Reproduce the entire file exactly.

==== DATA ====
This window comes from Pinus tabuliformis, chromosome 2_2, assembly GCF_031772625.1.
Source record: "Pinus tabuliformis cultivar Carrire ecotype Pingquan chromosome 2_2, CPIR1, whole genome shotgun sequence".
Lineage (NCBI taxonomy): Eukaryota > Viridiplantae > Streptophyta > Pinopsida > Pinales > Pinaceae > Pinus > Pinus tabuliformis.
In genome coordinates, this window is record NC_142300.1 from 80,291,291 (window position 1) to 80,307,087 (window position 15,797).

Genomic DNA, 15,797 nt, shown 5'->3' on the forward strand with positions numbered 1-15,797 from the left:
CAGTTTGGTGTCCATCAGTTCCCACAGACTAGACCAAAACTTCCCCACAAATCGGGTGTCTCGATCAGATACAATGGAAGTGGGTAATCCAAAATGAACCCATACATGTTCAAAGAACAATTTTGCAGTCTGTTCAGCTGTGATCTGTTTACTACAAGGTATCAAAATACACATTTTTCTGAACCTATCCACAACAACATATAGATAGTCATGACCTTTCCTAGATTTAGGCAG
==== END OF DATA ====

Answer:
This window comes from Pinus tabuliformis, chromosome 2_2, assembly GCF_031772625.1.
Source record: "Pinus tabuliformis cultivar Carrire ecotype Pingquan chromosome 2_2, CPIR1, whole genome shotgun sequence".
Lineage (NCBI taxonomy): Eukaryota > Viridiplantae > Streptophyta > Pinopsida > Pinales > Pinaceae > Pinus > Pinus tabuliformis.
In genome coordinates, this window is record NC_142300.1 from 80,291,291 (window position 1) to 80,307,087 (window position 15,797).

Genomic DNA, 15,797 nt, shown 5'->3' on the forward strand with positions numbered 1-15,797 from the left:
CAGTTTGGTGTCCATCAGTTCCCACAGACTAGACCAAAACTTCCCCACAAATCGGGTGTCTCGATCAGATACAATGGAAGTGGGTAATCCAAAATGAACCCATACATGTTCAAAGAACAATTTTGCAGTCTGTTCAGCTGTGATCTGTTTACTACAAGGTATCAAAATACACATTTTTCTGAACCTATCCACAACAACATATAGATAGTCATGACCTTTCCTAGATTTAGGCAG